What Does Wetland Restoration Mean?

Simply put, wetland restoration is the return of a wetland to its original condition, before it was impacted by historic ditching, encroachment of invasive or weedy species, or the suppression of natural processes that once naturally maintained wetland habitats and diversity.  

To achieve this objective within Pioneer Park, a variety of wetland restoration methods will be used.  The changes you can expect to see are:

  • The removal of dead, diseased, or weedy tree species (i.e. green ash with emerald ash borer, box elder, aspen).
  • The removal of non-native shrub species (i.e. common and glossy buckthorn).
  • The removal of weedy grasses (i.e. reed canary grass).
  • The use of mechanical equipment such as mowers.
  • Targeted herbicide application.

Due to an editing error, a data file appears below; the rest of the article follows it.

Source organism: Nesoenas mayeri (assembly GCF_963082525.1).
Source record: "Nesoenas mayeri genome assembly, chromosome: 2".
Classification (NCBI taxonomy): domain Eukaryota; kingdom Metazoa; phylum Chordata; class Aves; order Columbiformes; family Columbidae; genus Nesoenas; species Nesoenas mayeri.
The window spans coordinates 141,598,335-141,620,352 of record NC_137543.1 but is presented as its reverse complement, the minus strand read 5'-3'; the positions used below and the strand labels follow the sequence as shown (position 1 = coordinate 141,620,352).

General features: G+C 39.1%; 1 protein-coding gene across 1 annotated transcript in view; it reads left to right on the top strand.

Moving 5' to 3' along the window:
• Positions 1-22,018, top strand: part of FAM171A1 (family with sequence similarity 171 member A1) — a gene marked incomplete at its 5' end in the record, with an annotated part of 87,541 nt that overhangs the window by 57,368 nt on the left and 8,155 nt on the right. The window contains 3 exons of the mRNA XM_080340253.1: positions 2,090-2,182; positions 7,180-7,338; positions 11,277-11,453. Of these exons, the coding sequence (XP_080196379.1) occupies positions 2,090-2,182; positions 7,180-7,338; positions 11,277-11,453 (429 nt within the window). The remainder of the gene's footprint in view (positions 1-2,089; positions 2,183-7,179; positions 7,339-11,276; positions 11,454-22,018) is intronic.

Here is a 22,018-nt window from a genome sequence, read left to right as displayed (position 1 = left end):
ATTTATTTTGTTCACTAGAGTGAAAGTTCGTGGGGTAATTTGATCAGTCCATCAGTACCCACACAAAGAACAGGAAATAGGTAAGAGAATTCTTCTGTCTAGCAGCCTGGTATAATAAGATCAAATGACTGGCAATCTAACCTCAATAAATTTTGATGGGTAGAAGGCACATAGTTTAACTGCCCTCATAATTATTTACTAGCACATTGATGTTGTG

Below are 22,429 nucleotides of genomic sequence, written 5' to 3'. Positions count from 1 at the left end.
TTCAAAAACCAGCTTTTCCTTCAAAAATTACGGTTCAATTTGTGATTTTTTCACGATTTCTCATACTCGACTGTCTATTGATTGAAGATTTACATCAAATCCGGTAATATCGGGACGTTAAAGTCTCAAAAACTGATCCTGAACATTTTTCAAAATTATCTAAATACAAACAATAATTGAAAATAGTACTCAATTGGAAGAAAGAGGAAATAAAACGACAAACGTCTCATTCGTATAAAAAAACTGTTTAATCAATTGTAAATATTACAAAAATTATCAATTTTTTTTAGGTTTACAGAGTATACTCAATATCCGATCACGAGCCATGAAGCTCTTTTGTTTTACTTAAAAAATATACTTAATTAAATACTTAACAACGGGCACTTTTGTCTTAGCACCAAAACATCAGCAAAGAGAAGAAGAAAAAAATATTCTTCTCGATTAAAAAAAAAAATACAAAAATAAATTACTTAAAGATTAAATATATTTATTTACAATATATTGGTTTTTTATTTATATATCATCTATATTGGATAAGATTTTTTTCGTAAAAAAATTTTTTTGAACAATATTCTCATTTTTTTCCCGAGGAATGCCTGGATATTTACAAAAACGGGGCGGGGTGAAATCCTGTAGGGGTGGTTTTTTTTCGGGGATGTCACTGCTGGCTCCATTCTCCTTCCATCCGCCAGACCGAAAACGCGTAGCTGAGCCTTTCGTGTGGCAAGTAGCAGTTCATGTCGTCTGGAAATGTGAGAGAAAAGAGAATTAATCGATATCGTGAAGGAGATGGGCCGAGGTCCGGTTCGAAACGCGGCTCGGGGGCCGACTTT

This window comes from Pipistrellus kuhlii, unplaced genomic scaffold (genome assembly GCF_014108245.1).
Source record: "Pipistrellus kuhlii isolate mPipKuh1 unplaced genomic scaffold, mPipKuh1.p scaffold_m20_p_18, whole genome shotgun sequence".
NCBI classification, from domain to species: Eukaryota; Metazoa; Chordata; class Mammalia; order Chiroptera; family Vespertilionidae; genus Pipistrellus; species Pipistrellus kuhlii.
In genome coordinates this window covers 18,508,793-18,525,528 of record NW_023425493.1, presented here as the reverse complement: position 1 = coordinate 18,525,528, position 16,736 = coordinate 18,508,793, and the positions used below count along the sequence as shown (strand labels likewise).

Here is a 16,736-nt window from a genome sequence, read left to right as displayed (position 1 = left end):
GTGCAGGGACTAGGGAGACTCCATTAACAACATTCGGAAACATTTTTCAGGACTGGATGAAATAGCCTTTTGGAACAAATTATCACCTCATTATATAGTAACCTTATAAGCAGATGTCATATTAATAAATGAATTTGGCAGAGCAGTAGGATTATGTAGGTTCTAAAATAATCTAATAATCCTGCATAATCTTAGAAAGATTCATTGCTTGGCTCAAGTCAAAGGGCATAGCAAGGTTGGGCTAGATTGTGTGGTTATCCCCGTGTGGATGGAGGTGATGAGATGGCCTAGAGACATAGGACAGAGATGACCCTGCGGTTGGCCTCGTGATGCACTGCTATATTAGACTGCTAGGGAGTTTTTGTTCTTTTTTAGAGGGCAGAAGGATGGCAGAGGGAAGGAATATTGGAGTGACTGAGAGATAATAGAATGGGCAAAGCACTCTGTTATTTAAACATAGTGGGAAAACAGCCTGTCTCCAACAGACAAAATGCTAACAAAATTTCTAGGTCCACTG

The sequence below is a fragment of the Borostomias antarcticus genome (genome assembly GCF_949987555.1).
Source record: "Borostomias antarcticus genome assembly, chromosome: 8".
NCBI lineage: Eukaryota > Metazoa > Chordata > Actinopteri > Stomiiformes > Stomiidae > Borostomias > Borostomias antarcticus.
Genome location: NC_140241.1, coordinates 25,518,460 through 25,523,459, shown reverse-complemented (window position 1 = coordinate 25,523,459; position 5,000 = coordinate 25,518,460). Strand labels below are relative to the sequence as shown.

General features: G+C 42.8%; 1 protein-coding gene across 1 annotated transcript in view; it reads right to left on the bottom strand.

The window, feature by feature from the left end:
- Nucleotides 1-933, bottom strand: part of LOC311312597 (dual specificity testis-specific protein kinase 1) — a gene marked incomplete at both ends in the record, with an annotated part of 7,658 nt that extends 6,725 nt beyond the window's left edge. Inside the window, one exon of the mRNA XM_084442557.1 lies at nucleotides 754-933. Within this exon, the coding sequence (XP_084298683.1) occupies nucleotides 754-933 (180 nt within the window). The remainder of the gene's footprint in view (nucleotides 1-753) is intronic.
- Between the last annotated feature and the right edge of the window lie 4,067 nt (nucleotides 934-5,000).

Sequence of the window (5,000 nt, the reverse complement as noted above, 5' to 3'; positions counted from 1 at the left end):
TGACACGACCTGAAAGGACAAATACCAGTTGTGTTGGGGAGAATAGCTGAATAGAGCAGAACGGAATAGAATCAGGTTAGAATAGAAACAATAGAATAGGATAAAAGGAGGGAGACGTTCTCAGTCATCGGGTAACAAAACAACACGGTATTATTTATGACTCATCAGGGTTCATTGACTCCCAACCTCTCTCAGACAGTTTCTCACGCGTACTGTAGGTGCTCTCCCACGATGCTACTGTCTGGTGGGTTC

• Seeding of native species.
  • The use of prescribed fire.

All of these methods will help bring back the natural functions and diversity of the Pioneer Park wetland system.  

Show All Answers

1. What is a Wetland Bank?
2. Why Restore the Pioneer Park Wetland?
3. What Does Wetland Restoration Mean?
4. Why is the City planning to remove trees in Pioneer Park?
5. How much of Pioneer Park will have trees removed?
6. Will all the trees within the project area be removed?
7. How much of the park will change to wetland?
8. Will the trails still have shade?
9. I see trees that look good and have been tagged. What does the tag mean?
10. Is this project being done to make room for more housing developments?
11. How will this affect the wildlife in the park?
12. When is this project going to start?
13. How is the money from the credits sales being spent?
14. Why can’t the east boundary be moved west to the ditch?